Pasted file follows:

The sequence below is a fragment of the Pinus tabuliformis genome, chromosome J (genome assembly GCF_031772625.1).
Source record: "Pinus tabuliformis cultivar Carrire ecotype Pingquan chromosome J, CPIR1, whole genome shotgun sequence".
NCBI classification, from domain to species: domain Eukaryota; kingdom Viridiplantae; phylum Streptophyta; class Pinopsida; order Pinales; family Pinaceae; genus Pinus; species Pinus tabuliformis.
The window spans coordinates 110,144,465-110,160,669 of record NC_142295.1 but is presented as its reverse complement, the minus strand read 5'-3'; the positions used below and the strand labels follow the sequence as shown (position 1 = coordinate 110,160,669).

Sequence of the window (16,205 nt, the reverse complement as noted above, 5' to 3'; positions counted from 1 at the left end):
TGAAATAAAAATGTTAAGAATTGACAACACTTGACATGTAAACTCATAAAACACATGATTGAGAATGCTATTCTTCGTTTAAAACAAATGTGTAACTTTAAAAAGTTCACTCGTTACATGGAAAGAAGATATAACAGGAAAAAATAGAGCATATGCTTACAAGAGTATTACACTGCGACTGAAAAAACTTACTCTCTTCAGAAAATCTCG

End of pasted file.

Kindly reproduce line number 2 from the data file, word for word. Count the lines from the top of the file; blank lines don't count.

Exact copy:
Source record: "Pinus tabuliformis cultivar Carrire ecotype Pingquan chromosome J, CPIR1, whole genome shotgun sequence".